One regret I had about Freiburg Gastropub closing on Monroe Street this spring was that I didn’t get to try its doner kebab.

The Turkish kebabs, found all over Germany, where I once lived for a year, are made, like a gyro, with well-seasoned meat cooked on a vertical rotisserie, served on a fresh pita with lots of vegetables.

I was therefore happy to find the doner kebab turn up on the menu of the new Freiburg Tap Haus — its name, menu and environment tweaked after it took over the former Wisconsin Brewing Tap Haus on the top block of Street Street in May.

The former State Street bar/restaurant was owned by Jack Sosnowski’s Noble Chef Hospitality group, which also owned the former Freiburg, and owns the new Freiburg, and two other businesses on the 100 block.

The new Freiburg has the original Freiburg’s handsome logo painted behind the bar and the chandeliers from Turner Hall in Milwaukee that were in the old place. But otherwise, it doesn’t look much different from the Wisconsin Brewing Tap Haus. It’s got the same high-backed wooden booths, but with some new black-and-white rugby and soccer photographs over them.

Like Hawk’s and Nomad, Freiburg is positioning itself as a place to watch soccer and has more TVs over its bar now. Sure enough, a World Cup soccer match was being televised during a recent visit.

The Monroe Street Freiburg — named for the Madison sister city in Germany — lasted three years and closed in April, just after the street’s nine-month construction project got underway. The restaurant Tin Fox took its place.

Sosnowski said the new Freiburg is in the second oldest building on State Street, and because of that, “already has that old world, almost German feel.” The transition seems smooth, and the new place was doing a strong business late on a Sunday afternoon, with a good number of customers eating on its sidewalk cafe.

It makes sense that the doner kebab ($11) turned up on the new menu since it combines the hits from each restaurant and as a result is a bit more casual. The kebab can be made with chicken or vegetables, and the grilled chicken was juicy and flavorful.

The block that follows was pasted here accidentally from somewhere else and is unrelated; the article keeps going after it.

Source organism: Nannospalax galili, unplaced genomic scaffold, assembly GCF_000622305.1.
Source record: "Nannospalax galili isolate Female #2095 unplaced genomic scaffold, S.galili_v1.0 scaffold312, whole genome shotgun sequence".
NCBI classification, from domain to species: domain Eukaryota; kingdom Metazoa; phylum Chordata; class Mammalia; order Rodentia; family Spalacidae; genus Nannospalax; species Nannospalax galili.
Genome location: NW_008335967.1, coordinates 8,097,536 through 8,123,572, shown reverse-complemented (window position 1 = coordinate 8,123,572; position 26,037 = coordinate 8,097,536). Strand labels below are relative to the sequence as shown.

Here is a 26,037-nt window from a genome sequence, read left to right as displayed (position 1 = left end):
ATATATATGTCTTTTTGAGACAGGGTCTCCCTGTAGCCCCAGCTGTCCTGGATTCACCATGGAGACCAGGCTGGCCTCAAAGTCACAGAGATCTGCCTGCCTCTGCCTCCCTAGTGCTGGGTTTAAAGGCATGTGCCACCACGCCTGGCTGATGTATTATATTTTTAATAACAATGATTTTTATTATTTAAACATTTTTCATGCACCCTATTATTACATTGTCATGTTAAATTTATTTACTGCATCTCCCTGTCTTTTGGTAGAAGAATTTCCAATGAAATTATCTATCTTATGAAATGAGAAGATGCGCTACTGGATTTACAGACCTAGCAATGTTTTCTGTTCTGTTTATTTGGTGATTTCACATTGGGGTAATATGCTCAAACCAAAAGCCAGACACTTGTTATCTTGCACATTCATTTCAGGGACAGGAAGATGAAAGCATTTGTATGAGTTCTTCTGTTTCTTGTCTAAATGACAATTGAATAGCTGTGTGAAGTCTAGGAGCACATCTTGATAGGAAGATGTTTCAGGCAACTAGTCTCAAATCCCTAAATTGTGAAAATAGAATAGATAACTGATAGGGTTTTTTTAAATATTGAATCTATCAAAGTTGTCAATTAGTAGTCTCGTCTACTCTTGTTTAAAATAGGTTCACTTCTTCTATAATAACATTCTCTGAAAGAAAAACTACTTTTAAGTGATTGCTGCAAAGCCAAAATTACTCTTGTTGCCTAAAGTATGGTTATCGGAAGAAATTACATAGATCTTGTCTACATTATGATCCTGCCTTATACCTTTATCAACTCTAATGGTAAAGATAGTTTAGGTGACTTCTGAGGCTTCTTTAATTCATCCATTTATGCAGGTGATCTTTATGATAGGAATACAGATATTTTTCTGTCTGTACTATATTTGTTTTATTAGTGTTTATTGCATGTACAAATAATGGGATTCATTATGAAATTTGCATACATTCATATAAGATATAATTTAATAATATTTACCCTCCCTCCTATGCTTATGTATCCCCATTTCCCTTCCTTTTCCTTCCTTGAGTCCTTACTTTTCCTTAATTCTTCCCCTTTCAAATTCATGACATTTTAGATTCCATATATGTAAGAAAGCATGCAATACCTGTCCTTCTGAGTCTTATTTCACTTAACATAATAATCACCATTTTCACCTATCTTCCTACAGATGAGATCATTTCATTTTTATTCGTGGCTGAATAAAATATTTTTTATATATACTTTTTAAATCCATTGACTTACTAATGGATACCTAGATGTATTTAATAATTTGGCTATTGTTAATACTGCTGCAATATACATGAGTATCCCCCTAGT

Shredded cabbage, cucumbers, pickled red onions and garlic cucumber sauce combined beautifully for taste and looks, and the soft, warm naan bread was so much better than a traditional pita. It was perfection.

The Black Forest burger ($12) was also outstanding. It featured a half-pound of quality Angus beef, char-grilled to medium, as we’d asked, but still deliciously pink in the middle. Making it special — and like two sandwiches in one — was a thin layer of Black Forest ham and Swiss cheese. Grilled onions and horseradish mustard on a soft pretzel roll made it even better.

The sandwiches each came with a side: fries, German fried potatoes, or salad. The German potatoes were the way to go because they were distinctive — small cottage fries with caramelized onions. The regular fries were medium thick and super crispy, but not as special.

We passed on the side salad, instead going with the entrée-sized beet salad ($12), which surprised my friend: “That’s a salad for three people,” he said.

It’s true, it had a spectacular showing of beets. There were more beets than the arugula that served as the salad’s base. The arugula was a good choice for a green and the other components worked well: blue cheese, pickled onion and hazelnuts tossed in a citrus vinaigrette. The only problem, and it was a big one, was that the beets hadn’t been cooked long enough and weren’t tender.

The appetizers we ordered were good, not great. The brat stickers ($8) — six pot stickers deep-fried until crisp with minced bratwurst and onion inside — had mustard sauce drizzled over them. “Without the mustard, these would be pretty tasteless,” said my companion.

Potato pancakes ($7) also slightly missed the mark by being too salty. They were served with a lemon-flavored sour cream and apple compote, instead of applesauce, and both helped redeem them. I’ve long searched for the perfect potato pancakes in Madison and have yet to find them. These would’ve come close if not for all the salt.

The new Freiburg has more of a pub atmosphere than the former one, with a nice mixture of local beers and German beers. The 14 taps are well organized on the menu by type.

Even though its move puts it in closer competition with Madison’s other German restaurant, Essen Haus, the new Freiburg will see good foot traffic.

“The cuisine has really stepped up on State Street and the Square,” Sosnowski said. “We think it’s a much better opportunity for the concept.”

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Wisconsin State Journal food writer Samara Kalk Derby brings you the latest news on the Madison area's eclectic restaurant scene.